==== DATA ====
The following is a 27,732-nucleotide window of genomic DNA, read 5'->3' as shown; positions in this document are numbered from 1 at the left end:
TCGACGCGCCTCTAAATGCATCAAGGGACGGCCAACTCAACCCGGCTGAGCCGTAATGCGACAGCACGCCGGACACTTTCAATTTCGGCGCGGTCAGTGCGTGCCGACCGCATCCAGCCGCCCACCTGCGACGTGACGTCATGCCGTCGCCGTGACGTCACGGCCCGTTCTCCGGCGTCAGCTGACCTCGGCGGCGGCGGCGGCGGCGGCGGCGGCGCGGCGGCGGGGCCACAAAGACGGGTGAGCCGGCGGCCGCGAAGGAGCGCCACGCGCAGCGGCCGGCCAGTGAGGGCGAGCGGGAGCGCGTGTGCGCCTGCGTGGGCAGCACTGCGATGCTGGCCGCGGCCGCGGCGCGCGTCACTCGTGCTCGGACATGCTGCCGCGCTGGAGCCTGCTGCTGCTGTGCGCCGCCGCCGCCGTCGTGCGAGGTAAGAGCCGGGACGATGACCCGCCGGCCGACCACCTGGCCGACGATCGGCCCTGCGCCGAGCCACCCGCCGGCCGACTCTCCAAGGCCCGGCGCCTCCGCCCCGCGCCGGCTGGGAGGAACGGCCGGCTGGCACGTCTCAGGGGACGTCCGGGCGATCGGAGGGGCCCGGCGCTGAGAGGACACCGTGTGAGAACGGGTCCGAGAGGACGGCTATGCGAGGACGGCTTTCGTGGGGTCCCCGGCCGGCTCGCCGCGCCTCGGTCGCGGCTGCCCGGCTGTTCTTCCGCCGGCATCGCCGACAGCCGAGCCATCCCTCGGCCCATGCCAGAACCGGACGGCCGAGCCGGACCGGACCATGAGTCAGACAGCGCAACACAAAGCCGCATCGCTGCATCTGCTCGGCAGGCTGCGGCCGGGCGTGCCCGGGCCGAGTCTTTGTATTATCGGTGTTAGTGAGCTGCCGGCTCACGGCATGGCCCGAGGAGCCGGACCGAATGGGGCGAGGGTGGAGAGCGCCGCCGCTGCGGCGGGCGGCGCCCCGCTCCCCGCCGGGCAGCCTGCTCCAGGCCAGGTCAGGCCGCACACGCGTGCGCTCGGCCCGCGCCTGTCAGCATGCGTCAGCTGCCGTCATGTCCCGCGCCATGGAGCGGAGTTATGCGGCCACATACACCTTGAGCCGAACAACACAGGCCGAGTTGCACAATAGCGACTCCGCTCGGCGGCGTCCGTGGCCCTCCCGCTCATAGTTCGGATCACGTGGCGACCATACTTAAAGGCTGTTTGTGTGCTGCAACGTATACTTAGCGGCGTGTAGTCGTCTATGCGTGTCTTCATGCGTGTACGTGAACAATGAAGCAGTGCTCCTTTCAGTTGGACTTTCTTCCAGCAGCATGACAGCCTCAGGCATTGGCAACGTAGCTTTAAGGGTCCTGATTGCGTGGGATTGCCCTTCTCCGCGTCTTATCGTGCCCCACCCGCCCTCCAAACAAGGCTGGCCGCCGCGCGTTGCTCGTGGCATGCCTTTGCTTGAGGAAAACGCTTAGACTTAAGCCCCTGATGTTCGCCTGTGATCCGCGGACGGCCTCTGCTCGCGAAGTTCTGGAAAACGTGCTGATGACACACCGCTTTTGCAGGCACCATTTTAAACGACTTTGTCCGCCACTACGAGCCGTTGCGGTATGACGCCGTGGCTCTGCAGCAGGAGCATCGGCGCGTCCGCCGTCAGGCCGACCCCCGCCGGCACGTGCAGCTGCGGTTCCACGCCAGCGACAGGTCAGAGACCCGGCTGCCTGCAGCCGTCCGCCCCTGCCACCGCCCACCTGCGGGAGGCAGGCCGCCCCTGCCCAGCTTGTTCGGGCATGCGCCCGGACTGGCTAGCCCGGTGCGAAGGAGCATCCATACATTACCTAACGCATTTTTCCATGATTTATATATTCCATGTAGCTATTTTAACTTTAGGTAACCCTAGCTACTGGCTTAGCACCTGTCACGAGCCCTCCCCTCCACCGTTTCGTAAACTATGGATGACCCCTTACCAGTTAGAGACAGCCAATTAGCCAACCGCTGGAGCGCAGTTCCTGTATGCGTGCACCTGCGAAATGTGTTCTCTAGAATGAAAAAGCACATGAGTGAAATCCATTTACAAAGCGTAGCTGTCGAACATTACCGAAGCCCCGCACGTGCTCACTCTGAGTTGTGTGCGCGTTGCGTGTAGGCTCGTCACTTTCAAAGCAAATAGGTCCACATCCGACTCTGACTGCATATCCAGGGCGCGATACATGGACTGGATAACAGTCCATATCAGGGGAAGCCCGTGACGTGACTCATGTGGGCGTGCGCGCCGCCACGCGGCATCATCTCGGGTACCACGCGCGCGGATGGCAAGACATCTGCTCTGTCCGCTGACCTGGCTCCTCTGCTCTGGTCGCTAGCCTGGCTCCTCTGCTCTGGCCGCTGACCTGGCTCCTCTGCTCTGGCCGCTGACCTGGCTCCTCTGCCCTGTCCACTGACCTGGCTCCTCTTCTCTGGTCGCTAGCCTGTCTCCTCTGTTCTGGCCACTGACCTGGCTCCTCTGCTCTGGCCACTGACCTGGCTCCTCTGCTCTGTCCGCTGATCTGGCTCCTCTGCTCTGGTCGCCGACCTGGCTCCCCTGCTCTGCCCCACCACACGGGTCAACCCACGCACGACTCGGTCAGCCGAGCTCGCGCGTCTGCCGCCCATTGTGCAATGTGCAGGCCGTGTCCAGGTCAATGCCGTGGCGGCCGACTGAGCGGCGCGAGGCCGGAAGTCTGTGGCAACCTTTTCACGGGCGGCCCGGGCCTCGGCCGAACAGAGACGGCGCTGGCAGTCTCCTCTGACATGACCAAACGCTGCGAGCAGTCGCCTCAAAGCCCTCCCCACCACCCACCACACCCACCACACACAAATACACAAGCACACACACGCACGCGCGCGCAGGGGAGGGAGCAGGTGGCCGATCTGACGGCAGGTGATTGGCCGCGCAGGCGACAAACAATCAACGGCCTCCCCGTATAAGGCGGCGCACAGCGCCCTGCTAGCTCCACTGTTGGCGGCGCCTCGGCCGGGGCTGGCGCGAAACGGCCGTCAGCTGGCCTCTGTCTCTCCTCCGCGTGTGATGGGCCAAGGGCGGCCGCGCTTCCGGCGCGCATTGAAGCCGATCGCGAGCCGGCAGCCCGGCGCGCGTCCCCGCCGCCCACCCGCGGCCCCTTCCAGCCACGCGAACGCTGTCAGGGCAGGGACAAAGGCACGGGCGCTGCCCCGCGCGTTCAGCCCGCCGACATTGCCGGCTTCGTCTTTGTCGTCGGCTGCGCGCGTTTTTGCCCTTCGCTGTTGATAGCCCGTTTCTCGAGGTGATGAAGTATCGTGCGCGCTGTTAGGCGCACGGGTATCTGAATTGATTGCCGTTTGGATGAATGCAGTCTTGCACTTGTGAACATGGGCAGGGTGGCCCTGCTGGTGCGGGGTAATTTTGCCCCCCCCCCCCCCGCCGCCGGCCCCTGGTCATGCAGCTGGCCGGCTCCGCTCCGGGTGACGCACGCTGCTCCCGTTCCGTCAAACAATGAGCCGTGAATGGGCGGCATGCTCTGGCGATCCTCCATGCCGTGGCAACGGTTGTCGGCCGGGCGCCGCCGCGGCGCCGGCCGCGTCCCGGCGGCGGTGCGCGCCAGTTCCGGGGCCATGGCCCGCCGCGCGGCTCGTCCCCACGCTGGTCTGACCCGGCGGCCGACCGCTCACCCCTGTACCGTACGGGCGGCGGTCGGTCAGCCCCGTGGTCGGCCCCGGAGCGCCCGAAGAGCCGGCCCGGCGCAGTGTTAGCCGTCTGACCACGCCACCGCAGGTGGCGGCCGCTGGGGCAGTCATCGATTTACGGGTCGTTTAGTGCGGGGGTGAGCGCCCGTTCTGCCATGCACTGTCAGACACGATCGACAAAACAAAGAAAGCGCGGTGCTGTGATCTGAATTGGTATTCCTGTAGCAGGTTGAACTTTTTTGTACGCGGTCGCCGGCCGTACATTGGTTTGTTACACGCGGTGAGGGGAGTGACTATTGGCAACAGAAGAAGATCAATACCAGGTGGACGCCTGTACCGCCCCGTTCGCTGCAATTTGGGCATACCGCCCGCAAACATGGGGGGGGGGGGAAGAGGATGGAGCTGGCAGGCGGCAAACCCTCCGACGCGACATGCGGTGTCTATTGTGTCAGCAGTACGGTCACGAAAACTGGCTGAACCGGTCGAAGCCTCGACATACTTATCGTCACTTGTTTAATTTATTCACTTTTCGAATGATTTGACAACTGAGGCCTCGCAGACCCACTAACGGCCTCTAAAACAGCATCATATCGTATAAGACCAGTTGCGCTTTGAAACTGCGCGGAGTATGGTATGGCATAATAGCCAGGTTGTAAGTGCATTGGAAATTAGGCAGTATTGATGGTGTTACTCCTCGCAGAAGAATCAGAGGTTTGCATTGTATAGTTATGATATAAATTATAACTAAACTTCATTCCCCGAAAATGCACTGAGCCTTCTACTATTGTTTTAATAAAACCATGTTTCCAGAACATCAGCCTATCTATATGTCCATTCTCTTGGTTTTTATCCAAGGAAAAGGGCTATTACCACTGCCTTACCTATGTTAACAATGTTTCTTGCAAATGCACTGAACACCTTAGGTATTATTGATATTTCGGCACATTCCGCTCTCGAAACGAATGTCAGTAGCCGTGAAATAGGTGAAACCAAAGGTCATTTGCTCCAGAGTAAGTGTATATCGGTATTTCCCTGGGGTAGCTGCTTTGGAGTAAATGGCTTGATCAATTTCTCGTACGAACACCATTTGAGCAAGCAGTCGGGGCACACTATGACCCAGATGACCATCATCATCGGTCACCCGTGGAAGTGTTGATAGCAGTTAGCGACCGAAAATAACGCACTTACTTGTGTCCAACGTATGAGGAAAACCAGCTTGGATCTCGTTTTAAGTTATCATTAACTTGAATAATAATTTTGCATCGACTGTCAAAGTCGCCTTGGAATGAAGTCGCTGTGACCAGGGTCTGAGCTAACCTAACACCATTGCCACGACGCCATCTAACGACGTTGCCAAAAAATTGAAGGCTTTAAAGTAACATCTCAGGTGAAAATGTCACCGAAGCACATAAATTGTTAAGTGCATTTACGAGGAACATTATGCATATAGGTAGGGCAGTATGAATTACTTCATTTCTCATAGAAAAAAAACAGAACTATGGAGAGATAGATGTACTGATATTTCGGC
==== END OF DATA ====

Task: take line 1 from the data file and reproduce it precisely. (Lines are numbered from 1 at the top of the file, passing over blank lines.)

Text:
The following is a 27,732-nucleotide window of genomic DNA, read 5'->3' as shown; positions in this document are numbered from 1 at the left end: